After Boris Johnson recently announced plans to launch 10,000 new prison places, the issue of rehabilitation is, or at least should be a widespread conversation.
It’s no secret that the justice system in the UK is hugely flawed. According to The Prison Reform Trust the prison population has risen by 77% in the last 30 years while 46% of people who have spent time in prison are expected to reoffend.
Those statistics should be enough to prove that extra prison places alone isn’t close to being a solution. They also reinforce why rehabilitation projects are more important now than ever before.
The Clink Charity’s main goal is to stop reoffending, offering prisoners training projects where they work up to 40-hours a week, while gaining their City and Guilds qualifications. The idea came when Alberto Crisci MBE, then catering manager at HMP High Down in Surrey, recognised the potential of prisoners working in the kitchens.
Those with six to eighteen months of their sentence left serve as volunteers on the programme, going through full-time training in order to reach the required level to succeed in their industry.
So far The Clink works with Her Majesty’s Prison & Probation Service to deliver 11 training projects, made up of 4 restaurants, 2 gardens, 3 kitchens, 1 events catering business and 1 cafe.
I spent an afternoon in the cafe, located in Manchester city centre in a stunning Grade II listed building. As well as those who had spent time in prison, the cafe is also staffed by clients of local charities dedicated to fighting issues like homelessness and addiction.
The cafe itself is just as nice as any high-end coffee shop and is consistently packed, from people working away on laptops to groups of friends catching up.
I sat down with the Cafe manager, Jen, who explained more about the concept, the day-to-day operations and the transition people go through when they first start working there.
“It’s changed my attitude, everyone’s just a person, for one reason or another, normally through circumstance, they’ve ended up where they’ve ended up. We’re there to help guide them.”
Two of the full-time members of staff had completed qualifications while working at the restaurant based in Styal Women’s Prison before being brought in. Chrissy, who was soon due for release and Emily, who had been released a few months earlier.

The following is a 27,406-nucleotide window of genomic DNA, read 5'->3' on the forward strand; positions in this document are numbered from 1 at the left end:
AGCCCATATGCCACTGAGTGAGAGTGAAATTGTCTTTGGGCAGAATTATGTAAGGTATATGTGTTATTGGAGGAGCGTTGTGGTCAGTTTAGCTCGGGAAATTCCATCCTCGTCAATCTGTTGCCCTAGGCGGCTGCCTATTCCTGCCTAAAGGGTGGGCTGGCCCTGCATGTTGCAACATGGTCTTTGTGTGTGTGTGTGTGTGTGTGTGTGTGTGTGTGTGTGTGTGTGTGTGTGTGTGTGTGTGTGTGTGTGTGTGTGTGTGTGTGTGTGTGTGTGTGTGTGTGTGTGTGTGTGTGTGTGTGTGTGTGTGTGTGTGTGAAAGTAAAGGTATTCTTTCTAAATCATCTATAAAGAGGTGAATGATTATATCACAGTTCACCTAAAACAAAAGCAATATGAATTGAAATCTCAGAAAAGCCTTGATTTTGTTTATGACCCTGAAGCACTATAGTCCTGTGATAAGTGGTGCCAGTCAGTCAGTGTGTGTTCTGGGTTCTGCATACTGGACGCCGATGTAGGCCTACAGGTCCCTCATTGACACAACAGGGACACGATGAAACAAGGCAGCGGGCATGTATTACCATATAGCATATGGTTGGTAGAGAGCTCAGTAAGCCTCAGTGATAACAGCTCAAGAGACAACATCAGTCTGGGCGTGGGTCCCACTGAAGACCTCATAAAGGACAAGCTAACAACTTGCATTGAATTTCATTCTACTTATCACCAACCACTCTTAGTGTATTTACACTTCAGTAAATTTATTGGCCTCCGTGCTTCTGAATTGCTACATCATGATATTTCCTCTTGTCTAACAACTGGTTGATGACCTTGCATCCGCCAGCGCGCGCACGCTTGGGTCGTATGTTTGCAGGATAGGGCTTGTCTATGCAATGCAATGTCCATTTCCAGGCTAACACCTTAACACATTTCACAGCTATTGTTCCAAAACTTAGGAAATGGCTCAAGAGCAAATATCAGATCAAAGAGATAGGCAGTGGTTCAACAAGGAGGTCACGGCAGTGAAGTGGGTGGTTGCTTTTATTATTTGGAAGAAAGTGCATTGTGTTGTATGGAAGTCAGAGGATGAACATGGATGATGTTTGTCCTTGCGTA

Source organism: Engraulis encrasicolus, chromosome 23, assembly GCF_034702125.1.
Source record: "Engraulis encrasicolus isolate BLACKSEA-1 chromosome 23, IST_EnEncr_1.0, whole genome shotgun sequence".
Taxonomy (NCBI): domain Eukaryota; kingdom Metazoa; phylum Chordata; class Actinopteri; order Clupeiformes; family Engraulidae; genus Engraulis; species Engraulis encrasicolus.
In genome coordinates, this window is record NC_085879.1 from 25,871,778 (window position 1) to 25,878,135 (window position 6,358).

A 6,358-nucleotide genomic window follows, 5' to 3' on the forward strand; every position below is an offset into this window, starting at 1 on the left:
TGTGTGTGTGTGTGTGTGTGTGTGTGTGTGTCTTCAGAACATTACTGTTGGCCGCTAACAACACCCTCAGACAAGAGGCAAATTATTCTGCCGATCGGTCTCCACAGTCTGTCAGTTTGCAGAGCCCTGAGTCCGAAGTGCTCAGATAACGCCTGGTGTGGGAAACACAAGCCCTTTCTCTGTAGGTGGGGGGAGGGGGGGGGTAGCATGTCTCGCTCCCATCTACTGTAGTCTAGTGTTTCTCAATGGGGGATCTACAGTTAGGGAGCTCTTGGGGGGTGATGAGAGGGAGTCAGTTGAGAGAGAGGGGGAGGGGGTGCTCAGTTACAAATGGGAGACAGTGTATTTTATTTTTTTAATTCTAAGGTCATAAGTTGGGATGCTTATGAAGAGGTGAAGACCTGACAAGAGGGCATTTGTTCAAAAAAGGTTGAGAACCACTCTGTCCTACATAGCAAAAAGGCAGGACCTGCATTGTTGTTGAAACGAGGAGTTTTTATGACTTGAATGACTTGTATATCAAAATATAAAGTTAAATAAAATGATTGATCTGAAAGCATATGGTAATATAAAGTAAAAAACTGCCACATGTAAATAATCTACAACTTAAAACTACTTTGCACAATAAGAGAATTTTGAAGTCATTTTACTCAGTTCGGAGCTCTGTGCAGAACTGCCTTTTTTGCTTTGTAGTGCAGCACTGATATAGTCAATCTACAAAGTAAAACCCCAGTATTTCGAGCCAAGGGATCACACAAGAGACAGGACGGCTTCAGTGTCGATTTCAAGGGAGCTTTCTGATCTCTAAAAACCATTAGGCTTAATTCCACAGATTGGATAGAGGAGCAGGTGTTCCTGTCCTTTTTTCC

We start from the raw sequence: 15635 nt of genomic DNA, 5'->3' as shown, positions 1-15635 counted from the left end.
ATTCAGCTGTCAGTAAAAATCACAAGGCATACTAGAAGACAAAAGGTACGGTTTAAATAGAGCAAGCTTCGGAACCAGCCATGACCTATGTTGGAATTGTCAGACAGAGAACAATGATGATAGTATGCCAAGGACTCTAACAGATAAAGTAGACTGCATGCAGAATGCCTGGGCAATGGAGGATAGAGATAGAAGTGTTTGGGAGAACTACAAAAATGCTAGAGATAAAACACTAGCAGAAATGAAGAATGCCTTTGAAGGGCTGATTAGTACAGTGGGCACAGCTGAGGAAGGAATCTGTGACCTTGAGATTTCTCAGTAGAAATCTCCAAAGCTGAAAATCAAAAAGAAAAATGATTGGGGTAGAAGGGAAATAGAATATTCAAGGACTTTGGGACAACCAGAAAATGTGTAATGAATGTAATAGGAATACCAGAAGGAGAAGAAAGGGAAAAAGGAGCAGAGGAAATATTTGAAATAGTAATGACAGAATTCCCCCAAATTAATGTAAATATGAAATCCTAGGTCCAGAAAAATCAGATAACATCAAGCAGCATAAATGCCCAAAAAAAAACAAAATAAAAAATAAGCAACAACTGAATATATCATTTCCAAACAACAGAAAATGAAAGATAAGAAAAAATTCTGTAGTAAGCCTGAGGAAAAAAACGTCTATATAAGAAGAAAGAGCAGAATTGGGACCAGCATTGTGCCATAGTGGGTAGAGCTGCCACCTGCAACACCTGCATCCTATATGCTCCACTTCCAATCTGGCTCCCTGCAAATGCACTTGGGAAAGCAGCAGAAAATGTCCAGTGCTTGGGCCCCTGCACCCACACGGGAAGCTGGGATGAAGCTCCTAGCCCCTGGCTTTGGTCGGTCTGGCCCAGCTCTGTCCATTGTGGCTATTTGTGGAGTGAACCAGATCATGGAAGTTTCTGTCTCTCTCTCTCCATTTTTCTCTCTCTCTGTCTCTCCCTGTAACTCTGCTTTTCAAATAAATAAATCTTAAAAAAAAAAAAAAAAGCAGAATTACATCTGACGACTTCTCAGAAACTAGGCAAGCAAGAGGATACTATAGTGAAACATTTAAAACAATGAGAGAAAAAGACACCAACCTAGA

“Emily was in prison for theft from an employer and Chrissy was in for drug offences, being an ex-addict herself. Both are great, fantastic at what they do, all the customers love them and their interaction with the customers is great too.”
The charity is built on five key factors:
- Charity – A gold star approach to governance, influencing policy, effecting change, excellent relationship with industry ambassadors.
- College – Accredited City & Guilds training, real-life working environment, ‘outstanding provider’ recognised by OFSTED, builds teamwork.
- Restaurant – High quality ingredients, high standards, breaking down barriers, changing the public perception of serving prisoners.
- Reintegration – Reduced chance of Clink graduate reoffending by 49.6%, credible solution to industry skills-gap, making society safer.
- Sustainability – Recycling food, recycling packaging, recycling lives.
Speaking to Chrissy it quickly became obvious how vital projects like this are in introducing prisoners back into everyday society. After being sentenced to four and a half years, a huge sense of uncertainty was obviously placed on her future.
“I heard about the restaurant at Styal, I did my qualification there and with the qualification you get two years support on release. So they help you with getting a property, getting a job and that was the main thing for me, because I’d lost my house, I’d lost everything.
“Being here and at the Styal, my confidence has grown. Just meeting new people and making people smile, I like it.
“It’s good to know that people are looking at employing ex-prisoners. Years ago everyone would have been looking down on us.”
Now in its tenth year, The Clink has rightfully earned all kinds of praise and it’s its importance is obviously essential in reshaping the way we approach rehabilitation and the justice system as a whole.
The numbers speak for themselves, nearly 50% of people who enter the programme are less likely to reoffend – and from a purely human standpoint, it’s good to know that people who have, of course, made mistakes, can still make something of themselves and enjoy the process of doing so.
You can help Clink continue the amazing work they’re already doing, by donating here.